“Natural gas levels in storage facilities across the Pacific Region — which includes California, Washington state, and Oregon — were 25% lower in December than a year earlier, according to the EIA, and 30% below the five-year average. “In Northern California, Pacific Gas and Electric’s injections, to rebuild natural gas inventories, have not kept pace with previous summers,” the EIA added.”

The Register published yet another article addressing the many reasons behind the states natural gas price hikes in the article shown below.

“None of us lives in Hearst Castle. Yet my natural gas bill shot from $44 to nearly $300 in the span of two months. Kay Kearney’s is projected to hit $368 in January — more than three times what she paid this time last year. And Burl Estes is staring down a $397 tab for having the audacity to keep warm.

“It’s not sustainable,” said Kearney, whose home in Garden Grove is a modest 1,500 square feet. “We keep the thermostat at 68, when raining and cold. Turn off the heater when it’s nicer. With the current economic issues and inflation what are we to do? There is nowhere left to cut back.”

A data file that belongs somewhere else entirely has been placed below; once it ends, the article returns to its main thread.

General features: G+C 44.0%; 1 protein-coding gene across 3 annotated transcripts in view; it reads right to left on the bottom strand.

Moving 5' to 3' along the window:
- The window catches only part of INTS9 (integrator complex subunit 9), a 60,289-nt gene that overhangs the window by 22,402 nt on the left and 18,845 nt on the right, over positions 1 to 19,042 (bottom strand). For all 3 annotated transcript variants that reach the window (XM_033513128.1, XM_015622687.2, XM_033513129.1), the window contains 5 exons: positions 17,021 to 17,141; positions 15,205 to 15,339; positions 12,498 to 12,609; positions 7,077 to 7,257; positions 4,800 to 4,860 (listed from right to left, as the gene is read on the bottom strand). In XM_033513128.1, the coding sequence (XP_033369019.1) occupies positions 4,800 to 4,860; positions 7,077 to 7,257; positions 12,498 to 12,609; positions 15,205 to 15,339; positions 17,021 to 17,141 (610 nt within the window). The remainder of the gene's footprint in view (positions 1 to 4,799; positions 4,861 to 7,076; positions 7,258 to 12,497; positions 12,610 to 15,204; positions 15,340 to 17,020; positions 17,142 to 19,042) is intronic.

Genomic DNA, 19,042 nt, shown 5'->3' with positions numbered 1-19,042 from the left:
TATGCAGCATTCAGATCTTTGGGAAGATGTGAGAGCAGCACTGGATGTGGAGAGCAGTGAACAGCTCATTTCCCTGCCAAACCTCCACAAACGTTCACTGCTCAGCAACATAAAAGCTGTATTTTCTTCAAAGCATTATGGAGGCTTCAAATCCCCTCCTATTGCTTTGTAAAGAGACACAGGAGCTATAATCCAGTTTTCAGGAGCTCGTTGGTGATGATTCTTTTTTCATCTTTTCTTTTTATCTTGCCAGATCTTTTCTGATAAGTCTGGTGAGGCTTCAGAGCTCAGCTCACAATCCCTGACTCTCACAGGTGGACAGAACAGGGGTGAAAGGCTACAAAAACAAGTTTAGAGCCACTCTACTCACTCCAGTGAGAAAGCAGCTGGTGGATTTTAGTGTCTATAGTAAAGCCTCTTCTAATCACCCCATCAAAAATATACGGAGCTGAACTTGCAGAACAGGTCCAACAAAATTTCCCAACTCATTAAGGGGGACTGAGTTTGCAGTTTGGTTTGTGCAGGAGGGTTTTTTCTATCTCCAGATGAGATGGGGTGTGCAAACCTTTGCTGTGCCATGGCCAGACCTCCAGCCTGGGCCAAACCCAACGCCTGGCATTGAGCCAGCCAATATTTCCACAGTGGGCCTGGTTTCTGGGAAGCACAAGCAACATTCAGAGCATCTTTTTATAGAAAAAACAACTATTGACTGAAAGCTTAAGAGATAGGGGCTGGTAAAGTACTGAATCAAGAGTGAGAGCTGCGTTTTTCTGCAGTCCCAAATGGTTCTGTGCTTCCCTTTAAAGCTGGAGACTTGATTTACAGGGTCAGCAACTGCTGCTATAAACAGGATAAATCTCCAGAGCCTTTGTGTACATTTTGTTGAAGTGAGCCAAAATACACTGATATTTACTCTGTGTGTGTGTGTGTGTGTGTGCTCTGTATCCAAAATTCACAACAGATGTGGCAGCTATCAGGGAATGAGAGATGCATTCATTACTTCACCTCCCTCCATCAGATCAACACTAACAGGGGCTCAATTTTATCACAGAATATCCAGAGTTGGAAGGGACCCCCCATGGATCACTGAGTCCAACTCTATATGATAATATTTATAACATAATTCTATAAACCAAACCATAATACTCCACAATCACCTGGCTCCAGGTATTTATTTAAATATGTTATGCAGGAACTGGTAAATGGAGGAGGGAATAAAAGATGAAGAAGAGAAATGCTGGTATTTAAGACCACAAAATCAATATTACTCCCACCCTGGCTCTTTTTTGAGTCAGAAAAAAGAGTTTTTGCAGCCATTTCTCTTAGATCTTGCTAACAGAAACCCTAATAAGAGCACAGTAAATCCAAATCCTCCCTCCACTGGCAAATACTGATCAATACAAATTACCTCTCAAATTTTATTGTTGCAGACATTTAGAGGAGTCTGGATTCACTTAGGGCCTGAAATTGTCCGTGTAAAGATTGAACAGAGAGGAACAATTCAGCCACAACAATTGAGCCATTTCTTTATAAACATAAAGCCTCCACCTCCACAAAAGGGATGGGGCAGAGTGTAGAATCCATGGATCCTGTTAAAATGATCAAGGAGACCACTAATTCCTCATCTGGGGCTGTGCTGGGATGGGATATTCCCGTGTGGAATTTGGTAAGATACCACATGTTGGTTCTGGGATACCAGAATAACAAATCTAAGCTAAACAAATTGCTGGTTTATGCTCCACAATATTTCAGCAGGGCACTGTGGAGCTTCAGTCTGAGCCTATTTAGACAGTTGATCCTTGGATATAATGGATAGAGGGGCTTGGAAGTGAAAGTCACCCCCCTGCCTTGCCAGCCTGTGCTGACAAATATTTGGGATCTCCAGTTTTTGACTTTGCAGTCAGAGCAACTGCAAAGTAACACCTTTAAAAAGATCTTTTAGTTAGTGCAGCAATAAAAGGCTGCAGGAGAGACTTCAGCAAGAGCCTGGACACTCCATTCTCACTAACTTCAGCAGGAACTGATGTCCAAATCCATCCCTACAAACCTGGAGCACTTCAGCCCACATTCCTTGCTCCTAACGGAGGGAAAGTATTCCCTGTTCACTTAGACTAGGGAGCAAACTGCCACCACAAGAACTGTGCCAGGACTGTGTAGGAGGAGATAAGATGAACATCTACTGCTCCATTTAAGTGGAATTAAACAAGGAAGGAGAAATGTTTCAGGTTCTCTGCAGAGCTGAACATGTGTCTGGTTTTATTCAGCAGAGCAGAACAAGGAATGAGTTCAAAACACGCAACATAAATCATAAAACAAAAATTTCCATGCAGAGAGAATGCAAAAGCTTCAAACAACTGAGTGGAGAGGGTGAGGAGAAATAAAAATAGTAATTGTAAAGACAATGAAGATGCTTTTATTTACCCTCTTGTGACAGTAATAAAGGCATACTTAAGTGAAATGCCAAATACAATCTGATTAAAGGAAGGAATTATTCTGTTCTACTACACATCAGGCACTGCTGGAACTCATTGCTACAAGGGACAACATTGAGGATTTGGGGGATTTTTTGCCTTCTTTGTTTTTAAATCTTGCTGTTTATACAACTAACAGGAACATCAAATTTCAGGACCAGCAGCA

The article gets down to the heart of California’s obsession with unreliable renewable energy and ill-considered rejection of fossil fuels that was totally concealed and ignored by the L A Times editorial as follows:

“We’ll talk about the powerful supply-and-demand forces at work here in a moment, but first, the nitty gritty, at least according to some experts: Politics, with perhaps a dash of greed.

With good intentions and pure heart, more or less, California hurtles headlong toward 100% renewable energy. We snub fossil fuel power plants and natural gas storage facilities in our quest to quell global warming. But we don’t yet have enough reliable — and affordable — energy to replace them.”